A custom built canopy may be something that works for your set up. 

Functional modifications for storage and power

The best part about building a 4WD is coming up with ways to make your storage and power functional. A fridge is a brilliant place to start and being able to access what you need regularly with ease will make or break your touring vehicle.

Lights that provide the brightness and angle to suit how you use your vehicle are super important – struggling to see what is in a drawer in the middle of the night is not part of a vehicle that is well set up.

These days, the electrical systems are becoming hugely impressive – you can take your inverters and coffee machines if you really want. Obviously, these cost more money than a basic setup, but if that’s what you want, go for it!

Have a good think about storing water and fuel too. Australia is a big place, so you need plenty of water and often a lot of fuel too.


Spotlights and a bull bar are both additions that you should consider. 

Building your 4WD

Make a plan!

If possible, even before buying your 4WD, sit down and work out what you want to do. Write down every modification, who’s going to build and fit it, and how much it’s going to cost. Look at the weights, and ensure you are going to be compliant when it’s all done.

If you ignore the planning stage, you’ll still eventually get it right but it will cost you a bucket load more money and a lot of extra time and effort. If you don’t plan, you will make expensive and time-consuming mistakes.

Hows-your-storage on your 4WD?

Do you have safe storage options with your vehicle? 

Do it slowly

The more travelling you’ve done, the better equipped you are at making good decisions for modifying your 4WD. There’s no need to throw every accessory under the sun onto your 4WD, especially if it won’t add much value to you.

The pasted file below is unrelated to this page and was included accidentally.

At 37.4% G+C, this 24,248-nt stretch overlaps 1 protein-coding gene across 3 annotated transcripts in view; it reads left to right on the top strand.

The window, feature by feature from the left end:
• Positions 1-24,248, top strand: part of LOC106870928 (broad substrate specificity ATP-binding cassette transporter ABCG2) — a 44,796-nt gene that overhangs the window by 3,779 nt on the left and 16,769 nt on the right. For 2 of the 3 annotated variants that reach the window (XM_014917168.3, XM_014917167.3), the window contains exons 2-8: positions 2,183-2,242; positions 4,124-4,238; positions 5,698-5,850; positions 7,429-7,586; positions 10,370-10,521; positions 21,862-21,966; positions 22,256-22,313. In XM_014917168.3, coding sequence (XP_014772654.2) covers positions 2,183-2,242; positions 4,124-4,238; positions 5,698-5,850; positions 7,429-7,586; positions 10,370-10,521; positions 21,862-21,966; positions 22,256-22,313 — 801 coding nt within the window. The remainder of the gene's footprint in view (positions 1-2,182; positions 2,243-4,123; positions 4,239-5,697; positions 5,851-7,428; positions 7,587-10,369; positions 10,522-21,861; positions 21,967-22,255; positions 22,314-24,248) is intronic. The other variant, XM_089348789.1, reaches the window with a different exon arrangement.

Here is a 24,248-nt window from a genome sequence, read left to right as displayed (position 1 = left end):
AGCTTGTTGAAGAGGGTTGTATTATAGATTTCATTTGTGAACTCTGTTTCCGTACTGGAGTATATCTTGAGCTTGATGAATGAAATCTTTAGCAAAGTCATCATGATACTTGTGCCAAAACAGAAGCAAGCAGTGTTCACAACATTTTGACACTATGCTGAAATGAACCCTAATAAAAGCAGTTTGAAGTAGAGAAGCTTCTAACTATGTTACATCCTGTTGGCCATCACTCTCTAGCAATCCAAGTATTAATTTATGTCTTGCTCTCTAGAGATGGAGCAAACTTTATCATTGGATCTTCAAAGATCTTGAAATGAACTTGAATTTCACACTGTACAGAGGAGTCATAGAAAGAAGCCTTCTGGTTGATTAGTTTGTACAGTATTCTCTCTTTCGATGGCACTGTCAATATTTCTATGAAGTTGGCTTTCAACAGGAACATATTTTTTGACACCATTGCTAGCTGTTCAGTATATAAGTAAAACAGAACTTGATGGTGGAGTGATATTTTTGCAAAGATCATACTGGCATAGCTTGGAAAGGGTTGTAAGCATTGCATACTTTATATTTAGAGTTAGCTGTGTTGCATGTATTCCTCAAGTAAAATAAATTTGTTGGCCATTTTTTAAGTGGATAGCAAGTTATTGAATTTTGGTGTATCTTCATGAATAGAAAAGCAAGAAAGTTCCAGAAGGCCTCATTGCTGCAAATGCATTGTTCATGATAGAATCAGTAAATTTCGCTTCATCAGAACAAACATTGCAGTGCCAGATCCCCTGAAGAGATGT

Start slow, travel with your 4WD and make a note each time you go touring of the things that are frustrating or difficult. When you get home, modify the vehicle to suit.

Other important things to look at:

How heavy is it?

If you build a 4WD up for touring, you’ll soon have to face the battle of weights. Like all vehicles, you can only add so much weight to your 4WD before it becomes illegal. When you plan the build, pay careful attention to what your 4WD can carry and how you use your precious payload.


4WD shows are a great place to get ideas and to also see a lot of gear quickly and easily. 

Is it legal?

In order to maintain insurance and stay on the right side of the law, your vehicle must be roadworthy. While a big lift kit and tyres might look great, they aren’t legal without jumping through a lot of hoops (if you are going to do it, get it engineered and do it properly!). The risk of driving an illegal vehicle around is just too high, so keep it legal.

Communications and safety

Whilst travelling, you want to be safe. Think about how you are going to communicate (UHF radio, satellite phone and/or emergency locational devices), what you need for first aid and what to do when something goes wrong.


Ensure there are lots of gauges to help you keep an eye on everything.


I’ve seen some truly amazing 4WDs setup for touring that cost less than $10,000. On the other end of the spectrum, there are 4WDs worth more than my house. If you don’t budget (and do it well) it will bite you badly.

You don’t need the top of the range equipment to have an amazing time touring around Australia. I’ve seen people use office filing cabinets as drawers in the back of their 4WDs. As long as it works, you can’t ask for much more than that!


Here’s an example of rear drawers and a fridge slide setup for touring. 

Final words

Above all, building the perfect touring 4WD is about having a tool that makes travelling Australia enjoyable for you and those with you. It’s very much a personal thing and although you can learn and copy some amazing ideas from others in the industry, not every 4WD built for touring Australia is the same.

Having a 4WD that is set up and ready to travel at a moment’s notice is one of the best things I’ve ever done. The memories made and experiences had as an individual, with mates, friends and family through a 4WD cannot have a dollar value put on them.


Being able to explore whenever you want will make the process worthwhile. 

If you’ve been thinking of touring Australia, I can’t rate it higher. There’s something for everyone and with a well thought out 4WD, you’ll have the time of your life. See you out there!


Do you have your dream touring 4WD? If so, what modifications did you do to it?


About the writer...

Joined back in July, 2016